HIV is only part of the story.

*Christine is a pseudonym

Sam was 63 years old when he discovered he was HIV+. Prior to being diagnosed, he developed pneumonia and became very ill very quickly. Sam took himself to hospital and was only a day or two away from dying when he arrived. Sam stayed in hospital for three months before he was well enough to leave. He was released to Casey House’s inpatient program, where he stayed for another month.

Sam arrived at Casey House having lost a lot of weight and strength. He had memory loss, no balance and was using a walker to get around. At Casey House, he was able to build up his strength, thanks to great food, physiotherapy and constant attention, “the mothering without the mother”, Sam calls it. He wanted to stay longer. After living abroad for almost 25 years Sam has no family or close friends in the city and had nowhere to recover. Casey House connected Sam with Sherbourne Health Centre, where he stayed for another month before he found housing with the help of LOFT Community Services.

Unlike many of Casey House’s clients Sam is brand new to HIV; he was without resources, and had no experience with this type of health issue. Since being at Casey House his health is under control and Sam says he has a network if he feels sick. He’s working again and continues to make use of Casey House’s recreational programs.

HIV is only part of the story.

*Sam is a pseudonym

She didn’t know she was living with HIV. Her only sexual partner was her estranged husband, and she couldn’t believe her diagnosis. She spent six months living at Casey House, and offers her sincere appreciation, “Casey House gave me life and hope, important things to me. Casey House took care of me better than my parents.” Now, Mar wants to help other people live with HIV/AIDS. “I’m not giving up yet. I’m not giving up for any time,” she says.

Originally from Mynamar, Mar endeavours to overcome the language barrier, frequently pausing to confirm that she has successfully been understood, striving to make a resonant connection. This gives Mar an additional challenge when advocating for herself. “I don’t care what people think, my diagnosis is not my fault.”

HIV is only part of the story.

Although Rodney has lived with HIV for more than 35 years and has multiple health challenges, it wasn’t until he had a stroke a year and a half ago that he needed Casey House.  Rodney’s health was in decline, CCAC services were not available and he was isolated and very lonely.  Originally from Vancouver, Rodney has no family or friends in Toronto, and trying to rehabilitate from a stroke on his own has been rough,“I’d always had people around me.”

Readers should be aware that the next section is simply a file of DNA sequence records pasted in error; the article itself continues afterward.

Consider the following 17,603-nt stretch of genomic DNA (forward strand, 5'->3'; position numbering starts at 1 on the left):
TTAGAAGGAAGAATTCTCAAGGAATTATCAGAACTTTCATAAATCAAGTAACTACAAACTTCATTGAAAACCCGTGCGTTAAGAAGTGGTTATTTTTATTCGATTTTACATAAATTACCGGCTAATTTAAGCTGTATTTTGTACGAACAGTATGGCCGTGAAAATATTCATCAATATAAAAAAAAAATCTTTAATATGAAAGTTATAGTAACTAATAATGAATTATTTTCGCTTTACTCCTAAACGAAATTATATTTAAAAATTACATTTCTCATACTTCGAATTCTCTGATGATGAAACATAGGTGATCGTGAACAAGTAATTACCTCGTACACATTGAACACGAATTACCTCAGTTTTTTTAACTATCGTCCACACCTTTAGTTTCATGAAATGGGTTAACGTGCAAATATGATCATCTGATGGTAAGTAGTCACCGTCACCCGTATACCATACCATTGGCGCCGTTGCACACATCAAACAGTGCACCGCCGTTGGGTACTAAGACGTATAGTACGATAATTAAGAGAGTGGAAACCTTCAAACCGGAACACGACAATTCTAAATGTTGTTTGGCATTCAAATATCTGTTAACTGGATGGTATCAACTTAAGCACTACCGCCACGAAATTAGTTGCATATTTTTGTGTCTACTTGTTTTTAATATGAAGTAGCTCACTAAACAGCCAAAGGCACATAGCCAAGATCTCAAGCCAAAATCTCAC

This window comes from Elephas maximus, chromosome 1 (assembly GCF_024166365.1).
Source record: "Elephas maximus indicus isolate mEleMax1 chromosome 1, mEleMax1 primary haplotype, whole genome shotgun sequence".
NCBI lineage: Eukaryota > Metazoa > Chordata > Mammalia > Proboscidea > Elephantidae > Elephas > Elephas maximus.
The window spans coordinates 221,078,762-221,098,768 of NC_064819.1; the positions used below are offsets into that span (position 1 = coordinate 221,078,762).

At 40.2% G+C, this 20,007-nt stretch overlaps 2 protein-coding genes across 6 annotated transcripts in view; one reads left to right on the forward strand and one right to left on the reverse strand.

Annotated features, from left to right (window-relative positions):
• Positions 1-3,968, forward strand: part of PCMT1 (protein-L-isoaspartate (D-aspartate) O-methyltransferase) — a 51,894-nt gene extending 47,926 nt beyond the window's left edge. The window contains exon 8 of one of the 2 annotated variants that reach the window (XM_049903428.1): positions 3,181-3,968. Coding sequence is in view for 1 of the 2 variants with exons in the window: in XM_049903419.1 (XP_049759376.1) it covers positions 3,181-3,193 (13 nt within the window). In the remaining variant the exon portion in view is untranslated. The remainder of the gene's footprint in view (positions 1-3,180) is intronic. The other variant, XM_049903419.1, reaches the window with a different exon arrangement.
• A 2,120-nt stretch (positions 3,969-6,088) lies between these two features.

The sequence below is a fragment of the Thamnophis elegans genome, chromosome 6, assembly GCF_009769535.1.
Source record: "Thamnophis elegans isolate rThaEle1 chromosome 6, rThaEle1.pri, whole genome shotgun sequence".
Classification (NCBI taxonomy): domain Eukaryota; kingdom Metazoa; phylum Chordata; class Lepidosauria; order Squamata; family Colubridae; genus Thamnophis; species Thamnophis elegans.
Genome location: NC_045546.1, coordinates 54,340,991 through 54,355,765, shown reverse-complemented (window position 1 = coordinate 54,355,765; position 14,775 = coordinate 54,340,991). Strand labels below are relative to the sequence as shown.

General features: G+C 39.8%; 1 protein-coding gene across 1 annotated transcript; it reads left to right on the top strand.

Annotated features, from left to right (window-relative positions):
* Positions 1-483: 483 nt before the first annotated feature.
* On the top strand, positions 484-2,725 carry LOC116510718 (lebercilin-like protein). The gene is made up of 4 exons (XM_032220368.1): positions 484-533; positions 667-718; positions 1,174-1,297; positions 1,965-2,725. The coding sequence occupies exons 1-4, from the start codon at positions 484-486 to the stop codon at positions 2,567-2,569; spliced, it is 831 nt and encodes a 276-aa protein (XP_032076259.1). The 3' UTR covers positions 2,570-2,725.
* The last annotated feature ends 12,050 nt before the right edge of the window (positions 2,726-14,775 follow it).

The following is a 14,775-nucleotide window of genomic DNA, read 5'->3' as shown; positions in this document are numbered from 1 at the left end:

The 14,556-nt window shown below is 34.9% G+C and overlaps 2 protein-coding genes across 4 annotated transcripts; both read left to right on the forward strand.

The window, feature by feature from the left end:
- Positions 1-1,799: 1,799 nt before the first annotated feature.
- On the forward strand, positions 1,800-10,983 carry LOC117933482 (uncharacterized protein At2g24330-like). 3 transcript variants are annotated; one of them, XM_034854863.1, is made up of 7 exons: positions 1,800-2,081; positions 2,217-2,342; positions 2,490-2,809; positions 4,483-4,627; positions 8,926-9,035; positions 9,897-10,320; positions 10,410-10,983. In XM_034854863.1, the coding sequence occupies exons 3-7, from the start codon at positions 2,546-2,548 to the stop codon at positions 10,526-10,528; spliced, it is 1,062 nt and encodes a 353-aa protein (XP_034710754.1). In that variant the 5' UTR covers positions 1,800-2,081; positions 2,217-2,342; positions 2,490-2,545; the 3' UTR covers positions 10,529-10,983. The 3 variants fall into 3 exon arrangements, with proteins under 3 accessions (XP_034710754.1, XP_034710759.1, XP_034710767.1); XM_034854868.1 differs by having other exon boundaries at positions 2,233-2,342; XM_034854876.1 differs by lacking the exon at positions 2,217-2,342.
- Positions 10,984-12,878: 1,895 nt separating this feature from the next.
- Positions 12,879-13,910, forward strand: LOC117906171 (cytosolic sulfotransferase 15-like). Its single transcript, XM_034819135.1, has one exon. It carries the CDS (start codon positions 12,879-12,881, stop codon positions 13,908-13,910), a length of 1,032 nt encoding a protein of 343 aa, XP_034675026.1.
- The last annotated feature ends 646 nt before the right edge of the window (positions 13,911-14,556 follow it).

At 65, Rodney has several health challenges in addition to living with HIV; he is diabetic, is a cancer survivor, a stroke survivor and is being assessed for suspected amyotrophic lateral sclerosis (ALS).  When his health deteriorated people assumed it was HIV related.  Since having his stroke people stare, and colleagues stopped referring clients.  Rodney is surprised how prejudiced his professional colleagues were before he gave up his psychotherapy practice.

At Casey House, Rodney receives medical care and monitoring from a community nurse, and also participates in recreational activities such as healthy cooking and the cognitive memory group.  Regular massage offers added mobility for a few days at a time.  Of Casey House staff, Rodney says “They’re an exceptional group; they work as a team here.” Rodney is a proud and resilient member of that team.  He values the connection, because it’s all he has.  Sometimes Rodney comes to Casey House, sits down in the library and reads a book, “it’s a nice little oasis to come to,” he says.

Rodney, 65, is a Casey House client who has been living with HIV for over 35 years.

My name is Brad*, and this is my story. It probably starts out a lot like yours.

I was born into an average family in an average small town in southern Ontario in 1963. But I wasn’t like my parents or my siblings. I knew I liked boys as far back as I can remember, and that it made me uncomfortable to think or talk about sex.

By the time I was a teenager, I knew without a doubt that I was gay, but I was too afraid to tell anyone else. It felt clear to me that my family wouldn’t understand, and neither would my community. Besides being the punchline in jokes, it felt like nobody talked about, thought about or cared about gay people. I felt alone.